C. This scenario would have a different awarding of bases. Based on the “APPROVED RULING” for Rule 7.05(g): “If all runners, including the batter-runner, have advanced at least one base when an infielder makes a wild throw on the first play after the pitch, the award shall be governed by the position of the runners when the wild throw was made,” the runners would be placed at different bases. In this scenario, the runners would be awarded bases based on the time of throw. Therefore, B1 would be awarded third based and R2 would be awarded home. In this scenario, the game would be over and Milwaukee would win the game.

Gil Imber said...

a. The throw was the first play made by F6. R1 goes to third base, B1 goes to second base.

b. The throw was not the first play made by F6. R1 scores, B1 goes to second base. The game is over.

c. Same ruling as in part a.

Gil Imber said...

A) Neither are fully correct. The correct transcript should read " each runner would get 2 bases from where they were at the start of the play (time of the pitch)", therefore R1 would get 3rd and BR would get 2nd. (Rule 7.05g)

B) Same, because it is still the first throw by an infielder.

C) Here, the award is 2 bases from the time of the throw, as each runner (including the BR) has already advanced at least one base (7.05g Approved Ruling). Therefore, R1 would score, BR would get 3rd.

Gil Imber said...

a) Surprise, surprise, none of the announcers got it right. The correct transcript would have been "First play or attempted play by an infielder means two bases at the time of the pitch." Schroeder would have been right if the play would have been the second by an infielder or any play by the outfielder and Miller must have talked to some Little League umpires.

b) No, this time, the award would have been made at the time of the throw - the fake to second constitutes the first play or attempted play and the wild throw is the second play. R1 scores and if the BR had not touched 1st at the time of the throw, he would be awarded 2nd.

c) Assuming R1 has advanced to 2nd, the award would be made at the time of the throw. If all runners, including the BR advance at least one base, the award is made from the time of the throw. R1 scores and the BR would be awarded 3rd.



All: 7.05(g)


By the way, love the use of the Inspector Gadget music in the video.

Gil Imber said...

A) Neither is correct. It is the first play by an infielder and the batter-runner did not yet reach 1st base. It is 2 bases at the time of the pitch. Runners at 2nd and 3rd with 1 out.
B) It is the 2nd play by an infielder so it would be 2 bases at the time of the throw. Since the batter runner was not at 1st base yet it would be runners at 2nd and 3rd with 1 out.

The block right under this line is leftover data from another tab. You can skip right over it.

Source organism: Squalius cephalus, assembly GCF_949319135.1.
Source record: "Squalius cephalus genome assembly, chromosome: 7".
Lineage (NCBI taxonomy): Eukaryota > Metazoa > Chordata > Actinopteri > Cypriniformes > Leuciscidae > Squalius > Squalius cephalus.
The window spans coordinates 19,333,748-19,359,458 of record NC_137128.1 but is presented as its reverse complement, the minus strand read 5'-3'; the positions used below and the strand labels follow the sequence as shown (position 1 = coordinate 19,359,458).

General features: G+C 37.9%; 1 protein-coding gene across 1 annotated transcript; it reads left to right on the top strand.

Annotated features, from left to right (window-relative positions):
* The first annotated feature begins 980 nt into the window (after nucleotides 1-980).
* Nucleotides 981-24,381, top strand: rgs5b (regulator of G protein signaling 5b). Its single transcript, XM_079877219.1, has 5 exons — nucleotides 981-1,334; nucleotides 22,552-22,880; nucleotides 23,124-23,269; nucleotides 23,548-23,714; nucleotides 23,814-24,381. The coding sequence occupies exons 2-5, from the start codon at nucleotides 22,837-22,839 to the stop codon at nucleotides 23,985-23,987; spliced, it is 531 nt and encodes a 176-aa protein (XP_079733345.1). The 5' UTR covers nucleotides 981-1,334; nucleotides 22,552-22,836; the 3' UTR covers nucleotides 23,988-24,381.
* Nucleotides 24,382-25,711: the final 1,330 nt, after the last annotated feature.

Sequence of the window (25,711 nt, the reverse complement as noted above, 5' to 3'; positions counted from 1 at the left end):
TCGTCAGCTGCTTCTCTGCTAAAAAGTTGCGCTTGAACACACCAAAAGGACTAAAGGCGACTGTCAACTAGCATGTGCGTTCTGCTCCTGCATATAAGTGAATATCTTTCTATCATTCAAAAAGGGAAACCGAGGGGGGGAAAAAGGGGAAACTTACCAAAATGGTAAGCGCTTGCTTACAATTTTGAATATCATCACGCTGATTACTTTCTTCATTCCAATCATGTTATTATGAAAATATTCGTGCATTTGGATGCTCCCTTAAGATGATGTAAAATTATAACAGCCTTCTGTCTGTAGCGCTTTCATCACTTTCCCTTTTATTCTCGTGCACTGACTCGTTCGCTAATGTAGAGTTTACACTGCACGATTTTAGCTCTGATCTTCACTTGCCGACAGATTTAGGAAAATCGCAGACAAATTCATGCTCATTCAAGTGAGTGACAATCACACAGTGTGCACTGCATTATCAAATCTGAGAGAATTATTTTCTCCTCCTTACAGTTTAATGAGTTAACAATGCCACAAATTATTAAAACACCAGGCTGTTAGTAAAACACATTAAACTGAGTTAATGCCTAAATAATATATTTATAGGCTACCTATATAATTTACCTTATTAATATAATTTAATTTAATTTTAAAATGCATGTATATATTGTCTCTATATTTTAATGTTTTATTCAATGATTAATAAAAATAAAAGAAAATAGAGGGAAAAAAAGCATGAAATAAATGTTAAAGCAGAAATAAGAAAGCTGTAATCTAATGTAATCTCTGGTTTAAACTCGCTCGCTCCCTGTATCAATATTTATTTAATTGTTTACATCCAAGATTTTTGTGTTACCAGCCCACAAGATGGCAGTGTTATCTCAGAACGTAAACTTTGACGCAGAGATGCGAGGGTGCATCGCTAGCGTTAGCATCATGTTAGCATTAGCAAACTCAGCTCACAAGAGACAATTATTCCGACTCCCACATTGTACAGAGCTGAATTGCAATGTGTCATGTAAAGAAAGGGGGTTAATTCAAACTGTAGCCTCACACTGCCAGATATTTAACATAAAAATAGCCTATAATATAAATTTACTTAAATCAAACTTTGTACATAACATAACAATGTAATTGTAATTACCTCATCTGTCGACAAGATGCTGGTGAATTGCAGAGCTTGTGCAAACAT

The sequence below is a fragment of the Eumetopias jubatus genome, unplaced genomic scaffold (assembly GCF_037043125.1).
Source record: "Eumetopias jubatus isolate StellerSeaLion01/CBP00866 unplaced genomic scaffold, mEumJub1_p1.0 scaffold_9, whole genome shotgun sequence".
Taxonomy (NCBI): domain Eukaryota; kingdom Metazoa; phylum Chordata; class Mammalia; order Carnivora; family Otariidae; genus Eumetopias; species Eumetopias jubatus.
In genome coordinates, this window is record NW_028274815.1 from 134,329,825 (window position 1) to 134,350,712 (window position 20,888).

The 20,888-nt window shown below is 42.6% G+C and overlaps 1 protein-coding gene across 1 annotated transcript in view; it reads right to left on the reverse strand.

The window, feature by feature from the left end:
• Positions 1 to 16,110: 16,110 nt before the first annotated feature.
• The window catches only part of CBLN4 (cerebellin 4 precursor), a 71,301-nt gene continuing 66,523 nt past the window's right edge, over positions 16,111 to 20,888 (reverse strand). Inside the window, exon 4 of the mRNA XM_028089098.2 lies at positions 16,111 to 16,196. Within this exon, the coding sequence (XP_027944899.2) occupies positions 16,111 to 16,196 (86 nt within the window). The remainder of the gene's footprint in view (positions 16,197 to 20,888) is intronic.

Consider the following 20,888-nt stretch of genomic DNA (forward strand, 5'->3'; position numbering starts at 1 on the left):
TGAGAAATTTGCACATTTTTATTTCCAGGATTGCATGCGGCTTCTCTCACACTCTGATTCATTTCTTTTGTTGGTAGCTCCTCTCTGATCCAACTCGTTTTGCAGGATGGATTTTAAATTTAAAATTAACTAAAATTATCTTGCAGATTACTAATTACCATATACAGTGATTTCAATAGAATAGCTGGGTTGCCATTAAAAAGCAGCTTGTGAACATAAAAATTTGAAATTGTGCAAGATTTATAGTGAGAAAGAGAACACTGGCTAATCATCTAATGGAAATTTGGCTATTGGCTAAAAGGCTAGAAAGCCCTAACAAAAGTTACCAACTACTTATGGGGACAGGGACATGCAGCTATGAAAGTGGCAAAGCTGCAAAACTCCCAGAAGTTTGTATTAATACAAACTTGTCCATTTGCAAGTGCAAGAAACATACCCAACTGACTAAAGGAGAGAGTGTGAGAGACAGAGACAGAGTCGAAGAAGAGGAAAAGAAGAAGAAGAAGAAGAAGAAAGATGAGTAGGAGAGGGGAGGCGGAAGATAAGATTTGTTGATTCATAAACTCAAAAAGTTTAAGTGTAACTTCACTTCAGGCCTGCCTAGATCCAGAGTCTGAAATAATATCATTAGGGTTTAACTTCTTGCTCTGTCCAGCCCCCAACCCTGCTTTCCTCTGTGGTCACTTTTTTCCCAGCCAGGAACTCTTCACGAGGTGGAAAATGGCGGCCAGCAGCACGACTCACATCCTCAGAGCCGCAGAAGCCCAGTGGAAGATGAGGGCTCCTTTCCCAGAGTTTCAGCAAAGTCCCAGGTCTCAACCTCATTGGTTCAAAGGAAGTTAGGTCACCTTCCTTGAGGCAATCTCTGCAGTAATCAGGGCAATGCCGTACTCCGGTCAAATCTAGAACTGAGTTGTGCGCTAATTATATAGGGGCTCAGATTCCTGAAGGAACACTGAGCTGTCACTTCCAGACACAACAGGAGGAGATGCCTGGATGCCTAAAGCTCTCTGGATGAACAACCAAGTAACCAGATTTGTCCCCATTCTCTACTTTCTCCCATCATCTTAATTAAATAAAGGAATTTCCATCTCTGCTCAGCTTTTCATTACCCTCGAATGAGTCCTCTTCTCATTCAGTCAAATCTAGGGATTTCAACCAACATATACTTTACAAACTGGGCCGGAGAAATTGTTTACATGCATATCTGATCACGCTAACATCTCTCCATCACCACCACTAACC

C) It would still be 2 bases at the time of the pitch. However since the batter-runner has already made it to 1st base at the time of the throw it would be 2 bases from there. So it would of been R1 scoring with the batter runner at 3rd and the brewers winning just like they did anyway!

Gil Imber said...

1st throw by infielder- time of pitch

Gil Imber said...

majessa: a) Neither if fully correct. If all runners, including B/R have advanced 1 base before the throw on the 1st play by an IF'er, then award is 2 bases from time of throw. If not all runners incl. B/R have advanced 1 base, then its 2 from TOP.

b) If F6 fakes a throw, then throws to F3 wildly, the award is 2 bases from time of throw for all runners.

c) Same rule applies as in "a." This is the first play by an IF and all runners have advanced 1 base so the penalty is 2 bases from Time of Throw.

Gil Imber said...

In A) Neither is fully correct (shocking). This is a case of the first play by an infielder, OBR Rule 7.05g, comment, approved ruling states, "The term 'When the wild throw was made' means when the throw actually left the players hand". The rule goes on to say, "if the batter-runner had not reached first base, the award is two bases at the time the pitch was made for ALL runners" (emphasis added).

In senario B) the answer is the same as in A), the key word being FAKES. A fake is not an actual play or attempted play.

In C) The answer is not the same as in A). The runner who started on 1st is awarded home and the batter-runner is awarded 3rd base. Rule 7.05 g, play says "(...only if batter-runner is past first base when throw is made is he awarded third base)".

Gil Imber said...

a. First play by an infielder...two bases at time of pitch

b. Same outcome. A fake does not constitute a "play" being made on a runner. So it is still the first play by an infielder. Two bases, time of pitch.

c. Two bases time of throw. The exception applies when the BR reaches 1st base prior to the first play by an infielder. So R2 scores and BR goes to third.

From Umpire87

Gil Imber said...

username: clawdad

a. Who is right? Neither announcer is correct. (Miller is more correct than Schroeder, until he adds " so he only gets the one extra base no matter where he actually was.")